EDINA, MINN — . -- Trying to salvage his political career, Sen. Larry E. Craig (R-Idaho) said Wednesday he would not resign this weekend as previously announced, as a district court judge weighs his request to withdraw his guilty plea in connection with an undercover gay sex sting operation.
In a hearing in Hennepin County District Court earlier in the afternoon, Judge Charles A. Porter Jr. spent 45 minutes hearing arguments from Craig's attorneys and the Metropolitan Airports Commission's prosecutors before announcing that he would not rule before the end of next week.
That is after Craig's self-imposed Sept. 30 deadline for leaving the Senate if his name was not cleared.
Craig, who did not attend the hearing, issued a statement in Washington. "Today was a major step in the legal effort to clear my name," he said. "For now, I will continue my work in the United States Senate for Idaho."
On Aug. 8, Craig pleaded guilty to disorderly conduct in connection with a June incident in a men's restroom at the Minneapolis-St. Paul International Airport. The undercover officer in the case said Craig used signals, including tapping his foot and repeatedly sliding his hand under the restroom stall divider, to show that he was seeking sex.
Craig, who has denied doing anything wrong, filed his guilty plea to the misdemeanor charge by mail. He was ordered to pay $575 in fines and fees and received one year's probation.
But news of the arrest spread, and the married senator, who has denied he is gay, said he didn't consult with an attorney and felt pressured to accept the plea.
Defense attorney Billy Martin said at Wednesday's hearing that Craig's actions inside the restroom stall did not constitute a crime and did not show intent to commit one.
The state's disorderly conduct statute aims to "catch behaviors that make people uneasy or mad," the judge said. Craig "doesn't have to intend to do the conduct. He only has to do it."
Christopher Renz, a Metropolitan Airports Commission prosecutor, argued that Craig's motion to withdraw his plea was a case of political calculation. In court documents filed earlier this month, Renz said that he had talked with Craig repeatedly after the arrest, and at one point had suggested he consult with an attorney. "He had more than eight weeks, between the time of his arrest and the August 8th arraignment, to weigh his decision," Renz said. "He made a calculated decision."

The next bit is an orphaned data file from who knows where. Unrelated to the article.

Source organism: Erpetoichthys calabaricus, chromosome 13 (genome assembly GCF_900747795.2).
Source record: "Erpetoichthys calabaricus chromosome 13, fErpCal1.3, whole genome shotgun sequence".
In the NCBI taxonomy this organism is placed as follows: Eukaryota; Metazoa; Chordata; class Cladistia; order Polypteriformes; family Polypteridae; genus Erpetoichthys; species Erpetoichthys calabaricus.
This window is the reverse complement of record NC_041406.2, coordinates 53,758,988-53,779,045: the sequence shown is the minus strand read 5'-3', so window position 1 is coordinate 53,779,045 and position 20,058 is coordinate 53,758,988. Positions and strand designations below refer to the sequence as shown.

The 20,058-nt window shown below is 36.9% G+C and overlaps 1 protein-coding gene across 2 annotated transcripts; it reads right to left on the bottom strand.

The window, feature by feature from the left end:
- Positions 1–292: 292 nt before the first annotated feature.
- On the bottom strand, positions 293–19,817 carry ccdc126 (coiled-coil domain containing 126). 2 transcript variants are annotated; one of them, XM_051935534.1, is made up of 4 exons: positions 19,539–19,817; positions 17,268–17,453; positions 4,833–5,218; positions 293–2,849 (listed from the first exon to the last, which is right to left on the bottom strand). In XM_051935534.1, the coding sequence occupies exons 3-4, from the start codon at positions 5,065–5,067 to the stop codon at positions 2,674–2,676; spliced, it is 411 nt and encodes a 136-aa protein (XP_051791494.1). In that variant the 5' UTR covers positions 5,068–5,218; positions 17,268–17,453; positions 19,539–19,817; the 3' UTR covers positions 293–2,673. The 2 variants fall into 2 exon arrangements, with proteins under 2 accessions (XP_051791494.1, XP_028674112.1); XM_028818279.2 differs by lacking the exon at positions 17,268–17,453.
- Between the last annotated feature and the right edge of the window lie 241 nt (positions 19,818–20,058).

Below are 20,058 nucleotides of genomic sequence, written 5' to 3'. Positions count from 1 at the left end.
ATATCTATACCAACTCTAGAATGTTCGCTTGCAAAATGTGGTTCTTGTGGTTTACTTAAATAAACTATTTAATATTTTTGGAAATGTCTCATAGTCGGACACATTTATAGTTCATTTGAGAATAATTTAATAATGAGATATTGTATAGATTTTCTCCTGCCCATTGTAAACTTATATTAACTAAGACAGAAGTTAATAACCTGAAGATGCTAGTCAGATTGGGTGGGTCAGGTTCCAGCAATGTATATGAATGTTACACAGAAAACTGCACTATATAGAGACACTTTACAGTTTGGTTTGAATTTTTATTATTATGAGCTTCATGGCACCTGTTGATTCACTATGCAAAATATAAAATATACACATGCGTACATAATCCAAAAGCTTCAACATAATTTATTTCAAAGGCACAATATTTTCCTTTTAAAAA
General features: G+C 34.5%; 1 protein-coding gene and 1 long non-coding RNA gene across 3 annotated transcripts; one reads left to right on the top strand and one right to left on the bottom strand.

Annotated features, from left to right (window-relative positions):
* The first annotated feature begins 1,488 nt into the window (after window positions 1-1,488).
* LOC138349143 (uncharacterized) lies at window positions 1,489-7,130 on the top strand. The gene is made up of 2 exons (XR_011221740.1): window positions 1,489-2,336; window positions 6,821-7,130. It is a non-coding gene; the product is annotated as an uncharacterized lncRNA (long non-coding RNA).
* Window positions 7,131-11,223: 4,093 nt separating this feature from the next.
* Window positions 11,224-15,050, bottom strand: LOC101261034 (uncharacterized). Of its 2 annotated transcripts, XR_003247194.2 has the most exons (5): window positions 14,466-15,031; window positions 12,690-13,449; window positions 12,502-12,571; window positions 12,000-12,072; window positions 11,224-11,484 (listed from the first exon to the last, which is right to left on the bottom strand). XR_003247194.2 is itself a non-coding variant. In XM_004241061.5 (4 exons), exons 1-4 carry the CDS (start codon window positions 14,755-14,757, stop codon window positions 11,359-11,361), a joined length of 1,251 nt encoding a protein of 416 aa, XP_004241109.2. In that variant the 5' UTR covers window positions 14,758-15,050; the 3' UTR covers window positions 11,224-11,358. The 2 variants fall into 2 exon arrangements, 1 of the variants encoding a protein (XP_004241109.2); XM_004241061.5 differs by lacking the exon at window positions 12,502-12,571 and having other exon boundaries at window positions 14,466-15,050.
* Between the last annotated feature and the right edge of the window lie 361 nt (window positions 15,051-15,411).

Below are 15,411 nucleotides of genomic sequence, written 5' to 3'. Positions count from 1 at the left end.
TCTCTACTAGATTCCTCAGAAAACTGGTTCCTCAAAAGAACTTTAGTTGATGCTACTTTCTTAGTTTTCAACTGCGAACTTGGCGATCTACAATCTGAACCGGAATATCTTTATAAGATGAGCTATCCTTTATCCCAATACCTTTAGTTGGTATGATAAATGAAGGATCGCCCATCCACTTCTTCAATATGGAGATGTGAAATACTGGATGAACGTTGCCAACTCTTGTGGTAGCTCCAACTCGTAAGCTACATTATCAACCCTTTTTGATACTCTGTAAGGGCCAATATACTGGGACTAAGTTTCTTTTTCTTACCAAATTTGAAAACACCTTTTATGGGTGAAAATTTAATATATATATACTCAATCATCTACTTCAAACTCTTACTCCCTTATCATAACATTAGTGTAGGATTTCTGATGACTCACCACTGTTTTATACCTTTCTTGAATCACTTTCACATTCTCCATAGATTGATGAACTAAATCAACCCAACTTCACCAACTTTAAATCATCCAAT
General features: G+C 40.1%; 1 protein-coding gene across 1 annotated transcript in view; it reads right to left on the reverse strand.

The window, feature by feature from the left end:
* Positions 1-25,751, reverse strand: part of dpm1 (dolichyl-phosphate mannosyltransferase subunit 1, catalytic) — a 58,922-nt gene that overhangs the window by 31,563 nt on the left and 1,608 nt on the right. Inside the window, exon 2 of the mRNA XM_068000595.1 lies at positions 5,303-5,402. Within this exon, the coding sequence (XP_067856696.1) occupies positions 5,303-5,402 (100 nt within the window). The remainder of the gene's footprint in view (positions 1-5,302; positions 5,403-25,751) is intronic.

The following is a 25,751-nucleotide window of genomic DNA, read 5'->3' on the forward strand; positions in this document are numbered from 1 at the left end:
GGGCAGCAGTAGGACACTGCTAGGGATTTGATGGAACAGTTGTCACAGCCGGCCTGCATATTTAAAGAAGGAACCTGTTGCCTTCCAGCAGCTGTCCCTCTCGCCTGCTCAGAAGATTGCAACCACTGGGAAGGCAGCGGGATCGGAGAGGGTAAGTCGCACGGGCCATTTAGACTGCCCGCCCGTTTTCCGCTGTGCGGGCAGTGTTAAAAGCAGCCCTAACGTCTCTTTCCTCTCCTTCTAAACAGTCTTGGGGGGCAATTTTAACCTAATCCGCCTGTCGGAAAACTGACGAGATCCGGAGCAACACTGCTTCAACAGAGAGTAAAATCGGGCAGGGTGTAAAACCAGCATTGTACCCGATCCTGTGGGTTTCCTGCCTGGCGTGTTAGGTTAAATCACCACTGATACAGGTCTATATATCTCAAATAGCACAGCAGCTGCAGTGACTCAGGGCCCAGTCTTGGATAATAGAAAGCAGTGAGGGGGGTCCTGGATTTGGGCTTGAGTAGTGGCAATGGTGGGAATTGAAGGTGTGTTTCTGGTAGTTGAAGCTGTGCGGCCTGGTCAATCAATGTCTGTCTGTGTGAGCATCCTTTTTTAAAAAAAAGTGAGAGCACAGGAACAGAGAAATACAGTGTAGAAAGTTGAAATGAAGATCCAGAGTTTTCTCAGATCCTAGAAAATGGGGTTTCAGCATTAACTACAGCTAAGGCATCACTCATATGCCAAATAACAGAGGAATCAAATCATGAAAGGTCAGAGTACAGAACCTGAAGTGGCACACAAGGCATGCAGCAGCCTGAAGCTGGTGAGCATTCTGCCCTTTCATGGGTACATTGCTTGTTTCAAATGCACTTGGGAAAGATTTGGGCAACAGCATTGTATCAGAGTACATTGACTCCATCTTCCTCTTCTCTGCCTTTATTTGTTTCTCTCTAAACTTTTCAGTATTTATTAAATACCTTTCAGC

The case has become an object of curiosity in the Twin Cities area. At the airport, the infamous bathroom has attracted picture-taking tourists.
The few protesters that showed up at the court's Southdale location poked fun at Craig, though some supported his fight. Jason Gabbert hoisted a white toilet from his car and placed it a few yards from the courthouse's entrance. Sitting down on the commode, he held up a sign: "Guilty? Where's the evidence?"
"I don't know what he was doing in there," said Gabbert, who lives in Apple Valley, Minn. "Either way, it doesn't seem to me that he committed a crime."
Craig's attorneys are arguing that Minnesota law allows defendants to withdraw plea agreements in cases where there has been "manifest injustice."
But in courts here and across the country, such allowances are rare. When the withdrawal of a plea is allowed, the injustice usually is obvious, such as a defendant being denied access to a lawyer, said Jack King, staff attorney with the National Assn. of Criminal Defense Lawyers.
Even if Craig is allowed to withdraw his plea and decides to stay in the Senate, his future is far from rosy.
Minnesota prosecutors could refile the charges against Craig, and possibly reinstitute the more serious charge of invasion of privacy for allegedly peeking through a bathroom stall door. If found guilty of that charge, Craig could face up to a year in jail.
Fellow Republicans have, quietly and publicly, called for Craig to resign. If Craig remains in office, he would face an embarrassing Senate Ethics Committee investigation into the arrest.
"The Republican Party just wants this to go away," said Greg Smith, an Idaho pollster who has worked for Craig.
Times staff writer Richard Simon contributed to this report.